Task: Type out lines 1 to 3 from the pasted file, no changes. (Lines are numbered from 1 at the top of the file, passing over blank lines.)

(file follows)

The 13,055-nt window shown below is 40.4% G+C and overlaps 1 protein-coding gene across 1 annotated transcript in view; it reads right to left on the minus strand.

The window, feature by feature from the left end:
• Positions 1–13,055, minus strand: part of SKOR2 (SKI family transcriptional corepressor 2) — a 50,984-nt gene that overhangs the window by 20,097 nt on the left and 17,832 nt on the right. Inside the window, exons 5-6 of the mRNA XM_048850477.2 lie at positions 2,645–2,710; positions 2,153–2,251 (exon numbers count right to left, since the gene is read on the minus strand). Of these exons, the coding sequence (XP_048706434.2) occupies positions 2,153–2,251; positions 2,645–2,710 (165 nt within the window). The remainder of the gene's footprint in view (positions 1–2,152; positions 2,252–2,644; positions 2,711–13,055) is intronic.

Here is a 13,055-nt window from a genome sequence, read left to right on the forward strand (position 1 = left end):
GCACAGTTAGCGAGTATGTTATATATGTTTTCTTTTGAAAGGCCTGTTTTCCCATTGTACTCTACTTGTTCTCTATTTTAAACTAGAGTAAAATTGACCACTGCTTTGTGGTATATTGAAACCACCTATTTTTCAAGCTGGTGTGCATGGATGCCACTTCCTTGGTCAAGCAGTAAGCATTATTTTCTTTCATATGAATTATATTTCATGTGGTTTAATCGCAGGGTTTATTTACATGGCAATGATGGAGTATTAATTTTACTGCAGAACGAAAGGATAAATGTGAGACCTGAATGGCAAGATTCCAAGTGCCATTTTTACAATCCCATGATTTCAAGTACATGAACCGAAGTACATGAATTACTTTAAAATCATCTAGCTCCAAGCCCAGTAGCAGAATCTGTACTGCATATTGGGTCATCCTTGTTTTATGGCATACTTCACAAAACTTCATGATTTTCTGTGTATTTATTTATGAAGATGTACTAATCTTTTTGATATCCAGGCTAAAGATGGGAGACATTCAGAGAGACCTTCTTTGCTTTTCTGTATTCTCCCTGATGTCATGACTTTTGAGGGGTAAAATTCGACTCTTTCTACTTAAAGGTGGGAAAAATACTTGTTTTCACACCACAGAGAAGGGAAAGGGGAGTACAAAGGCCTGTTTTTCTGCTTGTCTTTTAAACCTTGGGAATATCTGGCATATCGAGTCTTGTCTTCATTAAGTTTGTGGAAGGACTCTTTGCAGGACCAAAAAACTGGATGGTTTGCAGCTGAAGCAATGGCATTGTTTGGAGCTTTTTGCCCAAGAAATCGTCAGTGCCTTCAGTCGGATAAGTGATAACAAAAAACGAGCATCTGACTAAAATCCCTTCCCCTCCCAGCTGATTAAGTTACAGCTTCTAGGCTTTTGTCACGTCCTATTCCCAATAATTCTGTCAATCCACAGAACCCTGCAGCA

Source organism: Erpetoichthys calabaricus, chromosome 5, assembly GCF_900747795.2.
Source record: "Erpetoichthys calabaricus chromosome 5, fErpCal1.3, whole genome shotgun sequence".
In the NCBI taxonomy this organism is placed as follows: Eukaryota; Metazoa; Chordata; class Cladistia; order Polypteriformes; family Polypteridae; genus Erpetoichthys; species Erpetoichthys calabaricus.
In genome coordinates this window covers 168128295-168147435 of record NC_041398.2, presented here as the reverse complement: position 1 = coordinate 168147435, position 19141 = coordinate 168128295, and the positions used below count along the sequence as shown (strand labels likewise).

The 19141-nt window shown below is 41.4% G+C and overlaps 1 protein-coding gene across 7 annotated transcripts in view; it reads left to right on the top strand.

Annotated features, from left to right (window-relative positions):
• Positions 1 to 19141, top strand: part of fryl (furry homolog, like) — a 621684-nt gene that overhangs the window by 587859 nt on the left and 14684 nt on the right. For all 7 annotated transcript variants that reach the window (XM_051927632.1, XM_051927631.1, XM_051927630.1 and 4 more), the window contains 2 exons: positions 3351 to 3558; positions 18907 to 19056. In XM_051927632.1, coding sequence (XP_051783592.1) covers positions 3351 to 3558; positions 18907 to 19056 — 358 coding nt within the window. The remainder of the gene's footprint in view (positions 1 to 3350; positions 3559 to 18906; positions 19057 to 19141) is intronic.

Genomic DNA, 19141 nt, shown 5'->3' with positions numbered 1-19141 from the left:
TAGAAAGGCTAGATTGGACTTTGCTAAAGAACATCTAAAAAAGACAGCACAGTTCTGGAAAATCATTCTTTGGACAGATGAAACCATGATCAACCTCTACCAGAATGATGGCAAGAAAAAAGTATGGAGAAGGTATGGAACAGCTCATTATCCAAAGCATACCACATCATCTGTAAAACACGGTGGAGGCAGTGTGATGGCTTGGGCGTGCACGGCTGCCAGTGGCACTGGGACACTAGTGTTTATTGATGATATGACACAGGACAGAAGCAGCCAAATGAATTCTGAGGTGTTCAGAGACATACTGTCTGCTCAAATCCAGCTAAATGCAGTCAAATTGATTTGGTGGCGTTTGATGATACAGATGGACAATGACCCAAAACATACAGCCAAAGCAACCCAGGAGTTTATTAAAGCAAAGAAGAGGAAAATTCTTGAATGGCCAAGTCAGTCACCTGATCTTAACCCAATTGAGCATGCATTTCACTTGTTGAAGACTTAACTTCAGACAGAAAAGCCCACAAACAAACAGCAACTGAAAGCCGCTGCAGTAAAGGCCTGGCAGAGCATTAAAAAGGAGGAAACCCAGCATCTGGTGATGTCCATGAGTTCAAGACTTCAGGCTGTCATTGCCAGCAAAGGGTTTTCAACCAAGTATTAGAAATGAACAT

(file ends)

The 13,055-nt window shown below is 40.4% G+C and overlaps 1 protein-coding gene across 1 annotated transcript in view; it reads right to left on the minus strand.

The window, feature by feature from the left end:
• Positions 1–13,055, minus strand: part of SKOR2 (SKI family transcriptional corepressor 2) — a 50,984-nt gene that overhangs the window by 20,097 nt on the left and 17,832 nt on the right. Inside the window, exons 5-6 of the mRNA XM_048850477.2 lie at positions 2,645–2,710; positions 2,153–2,251 (exon numbers count right to left, since the gene is read on the minus strand). Of these exons, the coding sequence (XP_048706434.2) occupies positions 2,153–2,251; positions 2,645–2,710 (165 nt within the window). The remainder of the gene's footprint in view (positions 1–2,152; positions 2,252–2,644; positions 2,711–13,055) is intronic.